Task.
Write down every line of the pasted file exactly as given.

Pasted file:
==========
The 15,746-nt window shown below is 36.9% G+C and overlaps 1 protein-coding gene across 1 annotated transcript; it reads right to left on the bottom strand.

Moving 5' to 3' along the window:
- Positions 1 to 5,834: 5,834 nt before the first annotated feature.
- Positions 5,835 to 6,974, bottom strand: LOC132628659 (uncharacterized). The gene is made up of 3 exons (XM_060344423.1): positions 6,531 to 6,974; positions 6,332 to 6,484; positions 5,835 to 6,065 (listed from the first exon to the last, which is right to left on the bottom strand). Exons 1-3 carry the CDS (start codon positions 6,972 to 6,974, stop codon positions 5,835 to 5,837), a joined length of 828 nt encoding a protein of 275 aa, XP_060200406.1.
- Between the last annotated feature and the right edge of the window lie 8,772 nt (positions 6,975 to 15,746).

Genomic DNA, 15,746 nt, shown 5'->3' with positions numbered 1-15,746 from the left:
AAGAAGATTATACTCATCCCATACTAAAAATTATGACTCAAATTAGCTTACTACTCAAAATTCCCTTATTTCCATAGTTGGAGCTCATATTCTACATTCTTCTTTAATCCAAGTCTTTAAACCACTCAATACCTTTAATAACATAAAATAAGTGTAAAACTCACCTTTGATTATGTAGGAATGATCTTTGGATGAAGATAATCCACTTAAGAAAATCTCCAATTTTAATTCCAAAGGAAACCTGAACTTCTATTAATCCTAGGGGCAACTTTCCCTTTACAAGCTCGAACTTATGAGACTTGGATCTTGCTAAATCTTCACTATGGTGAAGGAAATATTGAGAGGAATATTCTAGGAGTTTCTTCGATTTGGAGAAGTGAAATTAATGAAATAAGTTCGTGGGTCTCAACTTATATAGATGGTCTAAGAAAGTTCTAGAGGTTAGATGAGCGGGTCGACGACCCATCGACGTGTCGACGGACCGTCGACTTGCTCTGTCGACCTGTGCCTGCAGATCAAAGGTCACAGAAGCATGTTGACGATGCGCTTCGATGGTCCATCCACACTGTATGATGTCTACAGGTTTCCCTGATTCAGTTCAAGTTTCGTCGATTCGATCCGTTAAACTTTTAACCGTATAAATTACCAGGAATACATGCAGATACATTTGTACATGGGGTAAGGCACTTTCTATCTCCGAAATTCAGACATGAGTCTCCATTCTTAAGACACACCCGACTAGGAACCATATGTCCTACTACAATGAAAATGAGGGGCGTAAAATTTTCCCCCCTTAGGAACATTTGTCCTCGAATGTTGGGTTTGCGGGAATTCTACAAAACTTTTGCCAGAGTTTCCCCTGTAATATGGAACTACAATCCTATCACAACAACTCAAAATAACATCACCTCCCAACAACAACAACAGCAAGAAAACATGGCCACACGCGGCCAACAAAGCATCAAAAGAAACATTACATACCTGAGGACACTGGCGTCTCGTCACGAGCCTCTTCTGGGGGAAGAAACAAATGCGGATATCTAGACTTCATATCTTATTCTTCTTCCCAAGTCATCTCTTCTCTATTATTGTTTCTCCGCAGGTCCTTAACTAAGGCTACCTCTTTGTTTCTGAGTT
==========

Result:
The 15,746-nt window shown below is 36.9% G+C and overlaps 1 protein-coding gene across 1 annotated transcript; it reads right to left on the bottom strand.

Moving 5' to 3' along the window:
- Positions 1 to 5,834: 5,834 nt before the first annotated feature.
- Positions 5,835 to 6,974, bottom strand: LOC132628659 (uncharacterized). The gene is made up of 3 exons (XM_060344423.1): positions 6,531 to 6,974; positions 6,332 to 6,484; positions 5,835 to 6,065 (listed from the first exon to the last, which is right to left on the bottom strand). Exons 1-3 carry the CDS (start codon positions 6,972 to 6,974, stop codon positions 5,835 to 5,837), a joined length of 828 nt encoding a protein of 275 aa, XP_060200406.1.
- Between the last annotated feature and the right edge of the window lie 8,772 nt (positions 6,975 to 15,746).

Genomic DNA, 15,746 nt, shown 5'->3' with positions numbered 1-15,746 from the left:
AAGAAGATTATACTCATCCCATACTAAAAATTATGACTCAAATTAGCTTACTACTCAAAATTCCCTTATTTCCATAGTTGGAGCTCATATTCTACATTCTTCTTTAATCCAAGTCTTTAAACCACTCAATACCTTTAATAACATAAAATAAGTGTAAAACTCACCTTTGATTATGTAGGAATGATCTTTGGATGAAGATAATCCACTTAAGAAAATCTCCAATTTTAATTCCAAAGGAAACCTGAACTTCTATTAATCCTAGGGGCAACTTTCCCTTTACAAGCTCGAACTTATGAGACTTGGATCTTGCTAAATCTTCACTATGGTGAAGGAAATATTGAGAGGAATATTCTAGGAGTTTCTTCGATTTGGAGAAGTGAAATTAATGAAATAAGTTCGTGGGTCTCAACTTATATAGATGGTCTAAGAAAGTTCTAGAGGTTAGATGAGCGGGTCGACGACCCATCGACGTGTCGACGGACCGTCGACTTGCTCTGTCGACCTGTGCCTGCAGATCAAAGGTCACAGAAGCATGTTGACGATGCGCTTCGATGGTCCATCCACACTGTATGATGTCTACAGGTTTCCCTGATTCAGTTCAAGTTTCGTCGATTCGATCCGTTAAACTTTTAACCGTATAAATTACCAGGAATACATGCAGATACATTTGTACATGGGGTAAGGCACTTTCTATCTCCGAAATTCAGACATGAGTCTCCATTCTTAAGACACACCCGACTAGGAACCATATGTCCTACTACAATGAAAATGAGGGGCGTAAAATTTTCCCCCCTTAGGAACATTTGTCCTCGAATGTTGGGTTTGCGGGAATTCTACAAAACTTTTGCCAGAGTTTCCCCTGTAATATGGAACTACAATCCTATCACAACAACTCAAAATAACATCACCTCCCAACAACAACAACAGCAAGAAAACATGGCCACACGCGGCCAACAAAGCATCAAAAGAAACATTACATACCTGAGGACACTGGCGTCTCGTCACGAGCCTCTTCTGGGGGAAGAAACAAATGCGGATATCTAGACTTCATATCTTATTCTTCTTCCCAAGTCATCTCTTCTCTATTATTGTTTCTCCGCAGGTCCTTAACTAAGGCTACCTCTTTGTTTCTGAGTT